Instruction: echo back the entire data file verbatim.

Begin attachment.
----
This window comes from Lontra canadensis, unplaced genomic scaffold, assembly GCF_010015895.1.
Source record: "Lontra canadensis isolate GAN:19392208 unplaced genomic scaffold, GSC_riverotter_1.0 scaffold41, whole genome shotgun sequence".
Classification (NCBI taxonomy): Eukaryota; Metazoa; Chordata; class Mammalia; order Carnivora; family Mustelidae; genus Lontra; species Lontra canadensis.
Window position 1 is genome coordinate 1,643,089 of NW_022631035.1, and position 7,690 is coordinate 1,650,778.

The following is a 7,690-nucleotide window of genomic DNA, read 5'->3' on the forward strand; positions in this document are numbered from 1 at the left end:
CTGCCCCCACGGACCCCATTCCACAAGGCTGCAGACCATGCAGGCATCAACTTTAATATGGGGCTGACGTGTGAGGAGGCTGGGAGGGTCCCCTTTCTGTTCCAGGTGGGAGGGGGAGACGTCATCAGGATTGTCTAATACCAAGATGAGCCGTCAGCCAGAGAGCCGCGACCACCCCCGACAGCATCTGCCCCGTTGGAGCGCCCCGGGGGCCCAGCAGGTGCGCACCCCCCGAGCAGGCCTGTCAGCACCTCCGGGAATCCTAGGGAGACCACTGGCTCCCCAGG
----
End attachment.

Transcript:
This window comes from Lontra canadensis, unplaced genomic scaffold, assembly GCF_010015895.1.
Source record: "Lontra canadensis isolate GAN:19392208 unplaced genomic scaffold, GSC_riverotter_1.0 scaffold41, whole genome shotgun sequence".
Classification (NCBI taxonomy): Eukaryota; Metazoa; Chordata; class Mammalia; order Carnivora; family Mustelidae; genus Lontra; species Lontra canadensis.
Window position 1 is genome coordinate 1,643,089 of NW_022631035.1, and position 7,690 is coordinate 1,650,778.

The following is a 7,690-nucleotide window of genomic DNA, read 5'->3' on the forward strand; positions in this document are numbered from 1 at the left end:
CTGCCCCCACGGACCCCATTCCACAAGGCTGCAGACCATGCAGGCATCAACTTTAATATGGGGCTGACGTGTGAGGAGGCTGGGAGGGTCCCCTTTCTGTTCCAGGTGGGAGGGGGAGACGTCATCAGGATTGTCTAATACCAAGATGAGCCGTCAGCCAGAGAGCCGCGACCACCCCCGACAGCATCTGCCCCGTTGGAGCGCCCCGGGGGCCCAGCAGGTGCGCACCCCCCGAGCAGGCCTGTCAGCACCTCCGGGAATCCTAGGGAGACCACTGGCTCCCCAGG